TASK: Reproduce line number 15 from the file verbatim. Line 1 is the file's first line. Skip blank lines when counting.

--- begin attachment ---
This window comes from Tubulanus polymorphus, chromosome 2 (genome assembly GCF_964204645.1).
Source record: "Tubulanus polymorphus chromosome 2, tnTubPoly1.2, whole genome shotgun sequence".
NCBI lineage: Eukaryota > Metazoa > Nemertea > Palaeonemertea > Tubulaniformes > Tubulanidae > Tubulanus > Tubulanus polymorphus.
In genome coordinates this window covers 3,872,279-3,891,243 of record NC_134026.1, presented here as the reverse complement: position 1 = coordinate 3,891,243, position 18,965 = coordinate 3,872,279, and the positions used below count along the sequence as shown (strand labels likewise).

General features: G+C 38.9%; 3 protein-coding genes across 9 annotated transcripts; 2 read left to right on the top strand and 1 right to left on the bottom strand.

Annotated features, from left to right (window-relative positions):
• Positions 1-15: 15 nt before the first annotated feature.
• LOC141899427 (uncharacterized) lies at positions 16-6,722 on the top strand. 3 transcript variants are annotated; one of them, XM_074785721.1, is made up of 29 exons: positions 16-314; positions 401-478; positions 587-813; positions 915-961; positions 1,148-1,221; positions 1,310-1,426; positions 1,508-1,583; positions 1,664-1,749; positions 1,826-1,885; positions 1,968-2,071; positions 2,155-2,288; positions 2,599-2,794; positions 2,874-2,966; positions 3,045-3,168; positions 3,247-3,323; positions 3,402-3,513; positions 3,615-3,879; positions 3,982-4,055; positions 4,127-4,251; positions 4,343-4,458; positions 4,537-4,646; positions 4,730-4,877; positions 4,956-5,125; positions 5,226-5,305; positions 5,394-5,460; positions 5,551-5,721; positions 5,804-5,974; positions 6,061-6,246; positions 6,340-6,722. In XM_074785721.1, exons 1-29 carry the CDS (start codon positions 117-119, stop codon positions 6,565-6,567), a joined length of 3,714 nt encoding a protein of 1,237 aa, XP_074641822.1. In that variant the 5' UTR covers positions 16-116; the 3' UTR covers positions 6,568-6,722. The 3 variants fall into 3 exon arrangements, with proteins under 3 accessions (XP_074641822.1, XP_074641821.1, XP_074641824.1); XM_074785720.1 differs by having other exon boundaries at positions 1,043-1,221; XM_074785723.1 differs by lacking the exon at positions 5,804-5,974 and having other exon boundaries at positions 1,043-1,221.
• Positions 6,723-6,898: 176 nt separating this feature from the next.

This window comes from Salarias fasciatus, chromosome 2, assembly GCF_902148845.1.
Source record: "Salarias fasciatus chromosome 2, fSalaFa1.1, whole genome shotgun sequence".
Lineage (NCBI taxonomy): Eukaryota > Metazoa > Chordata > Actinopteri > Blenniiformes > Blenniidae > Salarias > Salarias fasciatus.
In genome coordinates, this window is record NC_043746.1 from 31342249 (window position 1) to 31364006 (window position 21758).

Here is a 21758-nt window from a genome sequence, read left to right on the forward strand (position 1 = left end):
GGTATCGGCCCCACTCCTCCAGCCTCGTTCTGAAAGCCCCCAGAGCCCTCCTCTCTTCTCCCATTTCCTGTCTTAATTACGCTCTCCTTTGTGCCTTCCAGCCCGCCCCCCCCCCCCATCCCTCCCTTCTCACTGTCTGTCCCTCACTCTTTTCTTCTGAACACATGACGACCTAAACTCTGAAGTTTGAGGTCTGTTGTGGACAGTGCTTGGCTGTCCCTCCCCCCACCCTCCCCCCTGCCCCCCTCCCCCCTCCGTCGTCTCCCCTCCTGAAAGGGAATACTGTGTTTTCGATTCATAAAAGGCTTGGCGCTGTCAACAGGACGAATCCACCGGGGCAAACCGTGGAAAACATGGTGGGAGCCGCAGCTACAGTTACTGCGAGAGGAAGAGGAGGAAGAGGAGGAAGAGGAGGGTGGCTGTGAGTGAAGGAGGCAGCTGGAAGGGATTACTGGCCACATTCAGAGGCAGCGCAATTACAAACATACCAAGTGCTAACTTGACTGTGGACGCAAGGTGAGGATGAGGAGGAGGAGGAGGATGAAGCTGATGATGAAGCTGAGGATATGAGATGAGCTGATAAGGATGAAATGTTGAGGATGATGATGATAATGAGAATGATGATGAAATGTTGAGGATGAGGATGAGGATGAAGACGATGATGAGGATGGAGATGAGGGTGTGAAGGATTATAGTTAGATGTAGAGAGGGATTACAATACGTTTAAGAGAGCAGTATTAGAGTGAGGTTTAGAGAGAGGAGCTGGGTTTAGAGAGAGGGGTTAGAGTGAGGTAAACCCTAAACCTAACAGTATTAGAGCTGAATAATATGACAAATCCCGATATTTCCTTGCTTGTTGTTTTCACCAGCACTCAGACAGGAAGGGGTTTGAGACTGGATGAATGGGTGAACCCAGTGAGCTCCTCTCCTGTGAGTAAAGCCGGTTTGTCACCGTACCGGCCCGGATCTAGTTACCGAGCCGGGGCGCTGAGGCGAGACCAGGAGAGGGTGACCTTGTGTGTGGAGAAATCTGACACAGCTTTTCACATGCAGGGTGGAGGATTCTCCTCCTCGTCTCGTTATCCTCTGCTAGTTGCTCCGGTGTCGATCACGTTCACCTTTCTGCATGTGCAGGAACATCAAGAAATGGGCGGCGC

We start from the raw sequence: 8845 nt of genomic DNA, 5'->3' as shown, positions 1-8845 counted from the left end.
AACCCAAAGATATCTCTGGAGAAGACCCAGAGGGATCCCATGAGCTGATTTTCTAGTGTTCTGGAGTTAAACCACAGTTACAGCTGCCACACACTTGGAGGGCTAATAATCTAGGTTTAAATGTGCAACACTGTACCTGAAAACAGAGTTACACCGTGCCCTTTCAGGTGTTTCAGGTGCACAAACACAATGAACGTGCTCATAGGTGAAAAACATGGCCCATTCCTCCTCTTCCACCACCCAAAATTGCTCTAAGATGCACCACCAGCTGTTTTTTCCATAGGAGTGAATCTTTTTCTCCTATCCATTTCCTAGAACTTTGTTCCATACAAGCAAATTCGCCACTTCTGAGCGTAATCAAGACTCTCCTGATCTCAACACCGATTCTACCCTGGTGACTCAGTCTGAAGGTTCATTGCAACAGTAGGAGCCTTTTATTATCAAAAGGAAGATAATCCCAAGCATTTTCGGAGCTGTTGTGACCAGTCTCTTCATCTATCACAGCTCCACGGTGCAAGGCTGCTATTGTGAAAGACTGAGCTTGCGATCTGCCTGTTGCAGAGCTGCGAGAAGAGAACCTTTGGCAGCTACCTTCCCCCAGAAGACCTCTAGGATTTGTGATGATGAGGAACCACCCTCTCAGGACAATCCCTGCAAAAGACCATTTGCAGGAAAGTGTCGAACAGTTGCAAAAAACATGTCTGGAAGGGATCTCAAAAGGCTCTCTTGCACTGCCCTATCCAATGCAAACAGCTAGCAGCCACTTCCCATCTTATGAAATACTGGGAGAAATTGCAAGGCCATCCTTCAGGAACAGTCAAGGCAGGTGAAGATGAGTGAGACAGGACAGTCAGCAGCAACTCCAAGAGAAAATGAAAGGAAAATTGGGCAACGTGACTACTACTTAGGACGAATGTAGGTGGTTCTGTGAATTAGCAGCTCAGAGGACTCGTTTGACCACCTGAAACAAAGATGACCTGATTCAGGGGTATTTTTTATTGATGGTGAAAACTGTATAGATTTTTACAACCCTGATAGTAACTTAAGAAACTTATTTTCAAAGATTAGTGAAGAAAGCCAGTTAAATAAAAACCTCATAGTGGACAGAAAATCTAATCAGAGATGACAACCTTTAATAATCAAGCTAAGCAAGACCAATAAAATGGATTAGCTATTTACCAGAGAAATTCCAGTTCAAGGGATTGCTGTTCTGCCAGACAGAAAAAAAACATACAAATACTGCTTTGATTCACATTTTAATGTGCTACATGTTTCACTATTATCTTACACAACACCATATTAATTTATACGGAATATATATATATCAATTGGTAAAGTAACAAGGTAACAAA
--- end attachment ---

GGTATCGGCCCCACTCCTCCAGCCTCGTTCTGAAAGCCCCCAGAGCCCTCCTCTCTTCTCCCATTTCCTGTCTTAATTACGCTCTCCTTTGTGCCTTCCAGCCCGCCCCCCCCCCCCATCCCTCCCTTCTCACTGTCTGTCCCTCACTCTTTTCTTCTGAACACATGACGACCTAAACTCTGAAGTTTGAGGTCTGTTGTGGACAGTGCTTGGCTGTCCCTCCCCCCACCCTCCCCCCTGCCCCCCTCCCCCCTCCGTCGTCTCCCCTCCTGAAAGGGAATACTGTGTTTTCGATTCATAAAAGGCTTGGCGCTGTCAACAGGACGAATCCACCGGGGCAAACCGTGGAAAACATGGTGGGAGCCGCAGCTACAGTTACTGCGAGAGGAAGAGGAGGAAGAGGAGGAAGAGGAGGGTGGCTGTGAGTGAAGGAGGCAGCTGGAAGGGATTACTGGCCACATTCAGAGGCAGCGCAATTACAAACATACCAAGTGCTAACTTGACTGTGGACGCAAGGTGAGGATGAGGAGGAGGAGGAGGATGAAGCTGATGATGAAGCTGAGGATATGAGATGAGCTGATAAGGATGAAATGTTGAGGATGATGATGATAATGAGAATGATGATGAAATGTTGAGGATGAGGATGAGGATGAAGACGATGATGAGGATGGAGATGAGGGTGTGAAGGATTATAGTTAGATGTAGAGAGGGATTACAATACGTTTAAGAGAGCAGTATTAGAGTGAGGTTTAGAGAGAGGAGCTGGGTTTAGAGAGAGGGGTTAGAGTGAGGTAAACCCTAAACCTAACAGTATTAGAGCTGAATAATATGACAAATCCCGATATTTCCTTGCTTGTTGTTTTCACCAGCACTCAGACAGGAAGGGGTTTGAGACTGGATGAATGGGTGAACCCAGTGAGCTCCTCTCCTGTGAGTAAAGCCGGTTTGTCACCGTACCGGCCCGGATCTAGTTACCGAGCCGGGGCGCTGAGGCGAGACCAGGAGAGGGTGACCTTGTGTGTGGAGAAATCTGACACAGCTTTTCACATGCAGGGTGGAGGATTCTCCTCCTCGTCTCGTTATCCTCTGCTAGTTGCTCCGGTGTCGATCACGTTCACCTTTCTGCATGTGCAGGAACATCAAGAAATGGGCGGCGC